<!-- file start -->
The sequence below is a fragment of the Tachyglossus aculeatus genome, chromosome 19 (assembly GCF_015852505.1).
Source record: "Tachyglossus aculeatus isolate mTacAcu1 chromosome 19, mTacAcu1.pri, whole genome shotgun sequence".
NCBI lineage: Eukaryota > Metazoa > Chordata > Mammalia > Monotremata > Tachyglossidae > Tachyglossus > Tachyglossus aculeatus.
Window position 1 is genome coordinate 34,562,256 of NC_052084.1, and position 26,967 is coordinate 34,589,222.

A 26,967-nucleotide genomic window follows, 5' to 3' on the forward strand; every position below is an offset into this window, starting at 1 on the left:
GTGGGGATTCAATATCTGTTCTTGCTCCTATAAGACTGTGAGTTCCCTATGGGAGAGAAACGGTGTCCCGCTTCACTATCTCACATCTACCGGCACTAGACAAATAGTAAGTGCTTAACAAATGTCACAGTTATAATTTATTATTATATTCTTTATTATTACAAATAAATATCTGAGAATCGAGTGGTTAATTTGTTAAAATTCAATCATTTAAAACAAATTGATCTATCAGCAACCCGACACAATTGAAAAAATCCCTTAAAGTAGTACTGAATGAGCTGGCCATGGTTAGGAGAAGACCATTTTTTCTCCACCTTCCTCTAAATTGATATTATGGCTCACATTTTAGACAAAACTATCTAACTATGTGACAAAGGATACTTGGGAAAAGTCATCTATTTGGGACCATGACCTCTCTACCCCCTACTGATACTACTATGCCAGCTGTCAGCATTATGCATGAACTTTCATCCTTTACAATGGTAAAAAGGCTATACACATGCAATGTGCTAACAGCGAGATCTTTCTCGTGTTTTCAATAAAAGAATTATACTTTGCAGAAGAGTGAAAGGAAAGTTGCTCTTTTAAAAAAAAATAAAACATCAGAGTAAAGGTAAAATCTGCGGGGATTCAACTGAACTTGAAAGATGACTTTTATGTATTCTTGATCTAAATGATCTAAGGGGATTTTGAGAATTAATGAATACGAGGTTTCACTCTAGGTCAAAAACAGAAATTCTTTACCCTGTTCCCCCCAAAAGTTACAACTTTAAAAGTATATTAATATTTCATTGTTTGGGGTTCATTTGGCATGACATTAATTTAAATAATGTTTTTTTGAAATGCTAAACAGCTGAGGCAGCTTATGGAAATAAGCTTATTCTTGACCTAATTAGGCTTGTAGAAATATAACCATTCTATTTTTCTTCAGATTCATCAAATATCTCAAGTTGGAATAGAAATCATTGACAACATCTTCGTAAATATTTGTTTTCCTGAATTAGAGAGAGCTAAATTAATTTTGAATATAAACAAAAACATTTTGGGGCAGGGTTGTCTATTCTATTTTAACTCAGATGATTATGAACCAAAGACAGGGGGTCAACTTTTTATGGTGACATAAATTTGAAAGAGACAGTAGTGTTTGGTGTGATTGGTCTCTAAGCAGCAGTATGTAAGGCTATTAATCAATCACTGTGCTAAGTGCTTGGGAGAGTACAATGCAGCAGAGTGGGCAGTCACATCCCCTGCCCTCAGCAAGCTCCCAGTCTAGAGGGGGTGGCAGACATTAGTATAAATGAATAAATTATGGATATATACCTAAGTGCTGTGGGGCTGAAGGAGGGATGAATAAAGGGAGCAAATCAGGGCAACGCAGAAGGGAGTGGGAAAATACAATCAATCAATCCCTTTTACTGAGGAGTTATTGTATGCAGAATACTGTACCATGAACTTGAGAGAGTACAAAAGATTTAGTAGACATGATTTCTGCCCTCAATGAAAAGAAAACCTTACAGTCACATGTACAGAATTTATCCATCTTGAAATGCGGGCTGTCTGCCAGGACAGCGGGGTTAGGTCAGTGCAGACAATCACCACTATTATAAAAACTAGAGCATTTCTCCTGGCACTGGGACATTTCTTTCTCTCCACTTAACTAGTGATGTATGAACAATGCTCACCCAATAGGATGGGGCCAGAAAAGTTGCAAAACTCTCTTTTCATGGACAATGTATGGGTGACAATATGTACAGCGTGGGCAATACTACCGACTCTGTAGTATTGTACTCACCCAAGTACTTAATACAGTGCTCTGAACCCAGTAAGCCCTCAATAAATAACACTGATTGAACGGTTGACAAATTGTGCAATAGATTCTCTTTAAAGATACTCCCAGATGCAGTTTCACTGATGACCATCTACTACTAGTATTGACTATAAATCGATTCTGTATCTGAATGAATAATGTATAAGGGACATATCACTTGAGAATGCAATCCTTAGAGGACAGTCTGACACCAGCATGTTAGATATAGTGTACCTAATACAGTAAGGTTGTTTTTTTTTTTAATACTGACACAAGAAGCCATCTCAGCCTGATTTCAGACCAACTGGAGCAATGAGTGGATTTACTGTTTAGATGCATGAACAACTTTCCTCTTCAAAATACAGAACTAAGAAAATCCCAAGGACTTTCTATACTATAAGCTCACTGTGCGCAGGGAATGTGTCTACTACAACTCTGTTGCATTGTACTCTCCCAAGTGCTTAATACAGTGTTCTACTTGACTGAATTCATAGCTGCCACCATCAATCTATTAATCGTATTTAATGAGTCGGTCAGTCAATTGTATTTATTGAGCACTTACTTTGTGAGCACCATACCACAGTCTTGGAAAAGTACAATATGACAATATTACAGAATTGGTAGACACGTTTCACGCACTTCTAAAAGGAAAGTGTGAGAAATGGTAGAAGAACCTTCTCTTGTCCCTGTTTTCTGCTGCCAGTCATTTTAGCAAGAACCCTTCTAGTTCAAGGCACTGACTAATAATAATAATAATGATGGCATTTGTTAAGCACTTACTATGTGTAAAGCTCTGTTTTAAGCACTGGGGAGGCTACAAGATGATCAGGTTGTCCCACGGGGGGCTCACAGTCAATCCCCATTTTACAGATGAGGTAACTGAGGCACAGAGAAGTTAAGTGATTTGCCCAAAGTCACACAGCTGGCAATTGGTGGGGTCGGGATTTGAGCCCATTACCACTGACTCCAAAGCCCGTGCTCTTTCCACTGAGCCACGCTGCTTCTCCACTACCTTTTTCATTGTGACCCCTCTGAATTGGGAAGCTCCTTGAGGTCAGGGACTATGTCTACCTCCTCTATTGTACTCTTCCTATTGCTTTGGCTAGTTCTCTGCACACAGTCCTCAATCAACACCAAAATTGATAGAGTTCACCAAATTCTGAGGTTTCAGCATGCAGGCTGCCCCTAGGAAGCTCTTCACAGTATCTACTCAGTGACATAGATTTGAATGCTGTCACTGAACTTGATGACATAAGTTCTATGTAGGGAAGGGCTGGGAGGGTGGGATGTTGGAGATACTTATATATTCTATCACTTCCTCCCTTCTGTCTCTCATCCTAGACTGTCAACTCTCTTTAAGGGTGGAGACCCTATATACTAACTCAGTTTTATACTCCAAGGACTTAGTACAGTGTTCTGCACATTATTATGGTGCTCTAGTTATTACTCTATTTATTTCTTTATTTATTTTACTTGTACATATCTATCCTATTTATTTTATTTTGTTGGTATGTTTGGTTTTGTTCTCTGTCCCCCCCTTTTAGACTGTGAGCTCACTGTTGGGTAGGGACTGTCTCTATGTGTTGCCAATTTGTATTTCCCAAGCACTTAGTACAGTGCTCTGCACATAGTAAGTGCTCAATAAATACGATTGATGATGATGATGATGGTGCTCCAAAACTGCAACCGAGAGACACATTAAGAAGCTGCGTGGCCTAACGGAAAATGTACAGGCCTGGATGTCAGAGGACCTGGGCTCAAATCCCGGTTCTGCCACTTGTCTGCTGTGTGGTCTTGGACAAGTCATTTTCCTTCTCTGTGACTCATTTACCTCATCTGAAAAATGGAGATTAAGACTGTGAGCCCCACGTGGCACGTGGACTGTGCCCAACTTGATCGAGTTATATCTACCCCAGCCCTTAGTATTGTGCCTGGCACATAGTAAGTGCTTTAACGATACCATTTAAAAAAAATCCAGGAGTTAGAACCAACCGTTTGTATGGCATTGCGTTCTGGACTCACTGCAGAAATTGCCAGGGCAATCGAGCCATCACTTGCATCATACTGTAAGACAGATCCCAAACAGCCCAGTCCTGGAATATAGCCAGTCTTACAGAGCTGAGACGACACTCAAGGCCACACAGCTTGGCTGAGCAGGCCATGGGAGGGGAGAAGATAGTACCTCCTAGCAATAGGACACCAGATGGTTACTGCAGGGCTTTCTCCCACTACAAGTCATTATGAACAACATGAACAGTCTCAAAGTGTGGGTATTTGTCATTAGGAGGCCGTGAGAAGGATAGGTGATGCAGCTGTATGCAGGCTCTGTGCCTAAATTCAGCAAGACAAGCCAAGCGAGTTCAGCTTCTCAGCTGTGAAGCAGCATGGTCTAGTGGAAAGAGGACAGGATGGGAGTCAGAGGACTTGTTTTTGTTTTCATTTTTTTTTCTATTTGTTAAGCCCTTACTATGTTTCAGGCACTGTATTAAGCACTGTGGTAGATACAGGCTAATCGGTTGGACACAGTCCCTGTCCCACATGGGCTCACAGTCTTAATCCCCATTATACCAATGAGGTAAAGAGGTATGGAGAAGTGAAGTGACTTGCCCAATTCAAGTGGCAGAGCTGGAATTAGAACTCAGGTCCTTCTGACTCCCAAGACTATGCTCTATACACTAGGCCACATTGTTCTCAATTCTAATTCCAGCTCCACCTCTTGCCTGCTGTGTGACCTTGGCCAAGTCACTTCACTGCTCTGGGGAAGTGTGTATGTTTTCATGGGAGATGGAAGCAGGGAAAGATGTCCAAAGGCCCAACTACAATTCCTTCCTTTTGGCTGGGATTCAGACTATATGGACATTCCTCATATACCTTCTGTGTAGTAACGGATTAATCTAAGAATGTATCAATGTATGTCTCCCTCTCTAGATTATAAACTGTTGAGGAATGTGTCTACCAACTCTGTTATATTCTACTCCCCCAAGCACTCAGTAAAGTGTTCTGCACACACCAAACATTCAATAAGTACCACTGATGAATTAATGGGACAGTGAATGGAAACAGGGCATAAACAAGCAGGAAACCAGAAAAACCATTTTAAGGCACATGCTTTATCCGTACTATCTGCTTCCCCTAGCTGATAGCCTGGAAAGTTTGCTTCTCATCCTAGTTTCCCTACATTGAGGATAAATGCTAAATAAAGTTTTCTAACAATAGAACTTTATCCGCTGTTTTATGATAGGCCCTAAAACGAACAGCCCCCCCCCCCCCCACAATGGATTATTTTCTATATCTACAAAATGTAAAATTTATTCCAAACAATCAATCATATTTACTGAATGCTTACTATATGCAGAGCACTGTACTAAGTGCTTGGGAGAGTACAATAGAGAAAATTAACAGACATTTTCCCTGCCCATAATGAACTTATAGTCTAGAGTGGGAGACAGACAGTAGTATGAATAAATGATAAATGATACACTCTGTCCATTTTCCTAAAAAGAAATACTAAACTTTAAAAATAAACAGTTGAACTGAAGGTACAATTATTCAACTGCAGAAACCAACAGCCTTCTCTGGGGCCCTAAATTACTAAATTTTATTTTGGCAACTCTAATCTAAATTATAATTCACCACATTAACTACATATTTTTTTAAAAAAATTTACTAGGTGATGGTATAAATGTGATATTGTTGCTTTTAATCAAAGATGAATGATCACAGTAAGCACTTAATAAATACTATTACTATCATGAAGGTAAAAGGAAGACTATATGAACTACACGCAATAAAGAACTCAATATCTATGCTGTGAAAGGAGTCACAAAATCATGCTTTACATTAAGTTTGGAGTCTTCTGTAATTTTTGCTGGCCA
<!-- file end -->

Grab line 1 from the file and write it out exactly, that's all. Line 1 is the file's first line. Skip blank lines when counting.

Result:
The sequence below is a fragment of the Tachyglossus aculeatus genome, chromosome 19 (assembly GCF_015852505.1).